Apollonia Archaeological Site
Apollonia is archaeological site situated 30 km away from Vlora, 12km to the west of the modern city of Fier, near Pojan village, some 10 km away from the Adriatic coast. The archaeological site of Apollonia includes the associated group of structures with original remains from various civilizations, such as Illyrian, Greek, Roman and Medieval. Illyrian Apollonia was founded at the beginning of the 7th century BC by the Greek colonists coming from Corinth and Corcyra /Corfu/, but the first records of their presence date from 588 BC. The city of Apollonia took its name from the God Apollo. During its first years of existence Apollonia kept close contacts with Corcyra and Corinth and played a part of a trade negotiator between Hellenians and Illyrians. In 148 BC, Apollonia became part of the Roman Province of Macedonia to succeed in maintaining its status of a large and flourishing city near Aous river (today Vjosa). The mighty River Vjosa springs in northern Greece – where it is known by its ancient name, the Aoos. After crossing the long mountain valley of Permet and turning through the spectacular Kelcyra Gorge – known in Antiquity as the Gates of Antigoneia, where the Consul Titus Flamininus first engaged the Macedonian army under King Philip V – the river passes the town of Tepelena, home of the notorious Ali Pasha. It continues through the southern mountains towards the sea, skirting the Illyrian mountain cities of Byllis and Amantia, and finally reaching the Adriatic close to the powerful Corinthian Greek colony of Apollonia. The Vjosa River in Albania is one of Europe’s last living wild rivers. Along its entire course of over 270 kilometers it is untamed and free flowing. The Vjosa river is characterized by beautiful canyons, braided river sections, islands, oxbows and meandering stretches. In some areas the riverbed expands over more than 2 km in width. The abundance and diversity of fish in the Vjosa River is vital for the economy and the well-being of local fishermen. Recreational tourism on the Vjosa River and its tributaries is ever-increasing, particularly in recent years in which enthusiasts have started to enjoy activities such as rafting, canoeing, kayaking, swimming, etc.
Apollonia was an important port on the Illyrian coast as the most convenient link between Brundusium and northern Greece, and as one of the western starting points of the Via Egnatia leading east to Thessaloniki and Byzantium /nowadays Istanbul/ in Thrace. Apollonia had its own mint, stamping coins that have beed found as far away as the Danube basin. The city of Apollonia grew rich and prosperous on the slave trade and local agriculture, to which also largely contributed its vast harbor, said to have been able to hold a hundred ships at a time. Of Apollonia great interest to be visited are: The Encircling Wall, the Terraced Wall with arched gates, the monument of Agonothetes, the Library, the Odeon, the Portico, the House with mosaics, the Museum of Apollonia, the Church of Saint Mary. Entering the Apollonia site through the small iron gate, you walk towards the central group of ancient religious and mercantile buildings. In spring, this part of the Apollonia site is particularly beautiful thanks to profusion of wild flowers here. Passing the foundations of Roman houses to the left of the path you see an elegant and compact building from the Hellenism period whose facade with six marble Corinthian columns was restored in the 1960s. Archaeologists uncovered numerous statues along this colonnade that leads to the center of the Apollonia. Unfortunately, some of the statues and objects were appropriated before 1946 by other countries. Those remaining are displayed in the museum, which is housed in a 13th century monastery. The monastery courtyard encloses a Byzantine church dating back to the 14th century. A brand new motorway along the Vjosa River valley linking Tepelena with Apollonia makes access easy, and reflects the way the river valley served as a vital artery to the interior in Antiquity. This, and the highland paths to north and south, was one of the principal routes along which invading armies marched, and through which flowed the trade that enriched Apollonia, the greatest of Albania’s ancient cities.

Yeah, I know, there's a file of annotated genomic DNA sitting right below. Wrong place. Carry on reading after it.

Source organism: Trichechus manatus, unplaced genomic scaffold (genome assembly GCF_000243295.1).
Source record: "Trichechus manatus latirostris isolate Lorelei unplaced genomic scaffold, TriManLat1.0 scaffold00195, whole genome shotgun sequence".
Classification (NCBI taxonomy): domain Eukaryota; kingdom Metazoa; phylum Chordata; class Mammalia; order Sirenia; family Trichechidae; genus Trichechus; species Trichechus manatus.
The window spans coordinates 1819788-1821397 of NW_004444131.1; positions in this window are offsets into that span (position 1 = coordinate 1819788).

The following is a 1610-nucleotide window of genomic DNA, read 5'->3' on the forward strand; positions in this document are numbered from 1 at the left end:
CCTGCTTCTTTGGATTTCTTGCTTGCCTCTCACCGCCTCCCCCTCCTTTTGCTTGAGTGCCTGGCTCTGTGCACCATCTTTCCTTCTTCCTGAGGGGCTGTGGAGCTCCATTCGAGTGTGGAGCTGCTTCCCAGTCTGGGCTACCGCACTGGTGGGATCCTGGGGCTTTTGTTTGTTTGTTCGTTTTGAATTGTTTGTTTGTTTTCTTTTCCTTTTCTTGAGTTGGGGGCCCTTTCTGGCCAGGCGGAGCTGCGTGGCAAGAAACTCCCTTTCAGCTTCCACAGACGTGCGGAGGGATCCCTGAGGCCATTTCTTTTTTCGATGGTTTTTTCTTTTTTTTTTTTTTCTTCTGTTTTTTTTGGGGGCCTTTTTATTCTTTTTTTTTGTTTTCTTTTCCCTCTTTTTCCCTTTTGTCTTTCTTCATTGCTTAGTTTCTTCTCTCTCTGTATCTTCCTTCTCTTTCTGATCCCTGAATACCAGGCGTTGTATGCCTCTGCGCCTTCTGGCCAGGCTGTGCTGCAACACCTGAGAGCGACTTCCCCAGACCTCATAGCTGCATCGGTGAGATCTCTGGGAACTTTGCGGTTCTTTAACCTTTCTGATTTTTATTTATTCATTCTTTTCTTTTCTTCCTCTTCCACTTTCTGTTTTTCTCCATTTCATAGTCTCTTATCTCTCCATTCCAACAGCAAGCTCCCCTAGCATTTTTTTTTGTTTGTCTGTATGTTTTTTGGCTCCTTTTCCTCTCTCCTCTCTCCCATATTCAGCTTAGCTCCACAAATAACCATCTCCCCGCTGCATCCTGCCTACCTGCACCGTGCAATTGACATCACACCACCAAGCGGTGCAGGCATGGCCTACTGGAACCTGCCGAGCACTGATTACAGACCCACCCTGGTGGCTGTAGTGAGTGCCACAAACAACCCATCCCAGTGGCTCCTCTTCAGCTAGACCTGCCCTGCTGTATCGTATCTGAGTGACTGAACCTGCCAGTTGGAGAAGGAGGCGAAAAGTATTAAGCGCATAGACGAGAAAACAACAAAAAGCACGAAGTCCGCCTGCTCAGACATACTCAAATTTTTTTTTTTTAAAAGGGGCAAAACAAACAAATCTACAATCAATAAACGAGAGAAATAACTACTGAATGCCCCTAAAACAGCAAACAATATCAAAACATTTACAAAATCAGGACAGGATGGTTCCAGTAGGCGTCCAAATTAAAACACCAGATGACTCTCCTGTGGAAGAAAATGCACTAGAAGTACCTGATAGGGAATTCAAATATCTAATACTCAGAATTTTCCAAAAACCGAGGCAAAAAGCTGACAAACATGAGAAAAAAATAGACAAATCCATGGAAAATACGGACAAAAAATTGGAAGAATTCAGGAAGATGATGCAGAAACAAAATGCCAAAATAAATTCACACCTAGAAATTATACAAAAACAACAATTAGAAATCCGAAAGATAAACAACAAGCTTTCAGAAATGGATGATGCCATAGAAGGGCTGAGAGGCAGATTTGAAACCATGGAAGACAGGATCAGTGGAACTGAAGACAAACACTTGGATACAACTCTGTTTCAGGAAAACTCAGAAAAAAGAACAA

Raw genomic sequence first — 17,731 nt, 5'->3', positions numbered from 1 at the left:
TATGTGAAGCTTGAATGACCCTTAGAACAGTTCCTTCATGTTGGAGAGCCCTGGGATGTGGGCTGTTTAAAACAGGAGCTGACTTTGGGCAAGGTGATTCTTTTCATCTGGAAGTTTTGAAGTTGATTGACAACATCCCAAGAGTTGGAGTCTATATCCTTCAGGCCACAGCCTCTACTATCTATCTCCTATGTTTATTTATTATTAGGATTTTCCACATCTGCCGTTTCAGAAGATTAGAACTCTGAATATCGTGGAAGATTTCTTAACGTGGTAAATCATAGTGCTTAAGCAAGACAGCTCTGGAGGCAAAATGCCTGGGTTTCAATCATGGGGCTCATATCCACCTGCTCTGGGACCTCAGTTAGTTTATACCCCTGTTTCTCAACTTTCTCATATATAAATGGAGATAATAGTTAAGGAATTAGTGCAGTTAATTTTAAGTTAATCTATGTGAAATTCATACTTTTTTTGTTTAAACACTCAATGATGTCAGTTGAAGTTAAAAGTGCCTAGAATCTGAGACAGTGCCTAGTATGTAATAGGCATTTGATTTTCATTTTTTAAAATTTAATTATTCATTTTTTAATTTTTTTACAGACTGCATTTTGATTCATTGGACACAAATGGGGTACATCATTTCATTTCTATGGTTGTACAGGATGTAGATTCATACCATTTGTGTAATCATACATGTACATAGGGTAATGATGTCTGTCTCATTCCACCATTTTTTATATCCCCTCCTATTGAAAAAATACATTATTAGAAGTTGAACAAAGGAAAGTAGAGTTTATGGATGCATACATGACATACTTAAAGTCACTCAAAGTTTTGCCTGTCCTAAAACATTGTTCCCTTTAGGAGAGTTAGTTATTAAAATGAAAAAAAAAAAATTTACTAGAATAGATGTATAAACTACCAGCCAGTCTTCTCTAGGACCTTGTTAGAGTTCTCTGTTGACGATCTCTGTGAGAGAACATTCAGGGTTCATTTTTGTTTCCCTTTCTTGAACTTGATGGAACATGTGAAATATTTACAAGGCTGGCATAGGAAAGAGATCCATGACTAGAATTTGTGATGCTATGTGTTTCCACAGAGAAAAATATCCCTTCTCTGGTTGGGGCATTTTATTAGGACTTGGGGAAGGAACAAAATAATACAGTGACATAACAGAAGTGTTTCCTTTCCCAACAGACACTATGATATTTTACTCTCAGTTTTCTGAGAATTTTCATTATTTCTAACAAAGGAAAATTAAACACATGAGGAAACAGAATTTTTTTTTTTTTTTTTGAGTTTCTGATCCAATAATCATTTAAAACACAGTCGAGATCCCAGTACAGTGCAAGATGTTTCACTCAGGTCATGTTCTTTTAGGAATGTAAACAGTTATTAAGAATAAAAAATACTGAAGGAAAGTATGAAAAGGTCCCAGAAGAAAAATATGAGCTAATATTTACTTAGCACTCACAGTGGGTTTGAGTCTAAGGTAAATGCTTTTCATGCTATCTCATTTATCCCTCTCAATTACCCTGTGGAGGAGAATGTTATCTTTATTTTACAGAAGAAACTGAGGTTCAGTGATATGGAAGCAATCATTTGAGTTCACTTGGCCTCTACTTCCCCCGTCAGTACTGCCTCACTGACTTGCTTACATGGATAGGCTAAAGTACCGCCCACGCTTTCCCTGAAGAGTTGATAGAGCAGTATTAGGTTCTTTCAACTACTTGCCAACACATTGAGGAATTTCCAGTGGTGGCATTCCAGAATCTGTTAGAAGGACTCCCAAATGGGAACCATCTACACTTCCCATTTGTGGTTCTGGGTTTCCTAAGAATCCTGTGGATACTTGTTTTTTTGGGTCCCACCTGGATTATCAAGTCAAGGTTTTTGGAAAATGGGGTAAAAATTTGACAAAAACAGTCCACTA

Visitors who are interested in archaeological researches need much more time to explore the earliest traces of settlements in Albanian territory, which have been discovered in Xara (Saranda) and Gajtan (Shkoder) which date back to Palaeolithic Age, 100.000 years ago; Neolithic Age, 7000-3000 years B.C. include discoveries in Dunavec and Maliq (Korce); Iron Age, 3rd millennium B.C. Piskova (Permet), Barce (Korce), Pazhok (Elbasan). By the end of 2nd millennium and the first half of the 1st millennium BC Illyrians set up their settlements on hills encircling them with strong walls in the areas of Gajtan (Shkoder), Kalivo (Sarande), Tren (Korce). Apollonia flourished in the Roman period and was home to a renowned school of philosophy, but began to decline in the 3rd century AD when its harbor started silting up as a result of an earthquake. The St Mary Church which is the part of the Orthodox Ardenica Monastery and its wonderful frescoes and icons painted by Zografi Brothers was built on the nearby hill overlooking the neighboring plains. This is the place where Scanderbeg married his beloved Andronike in 1451. Apollonia was abandoned by the end of Late Antiquity.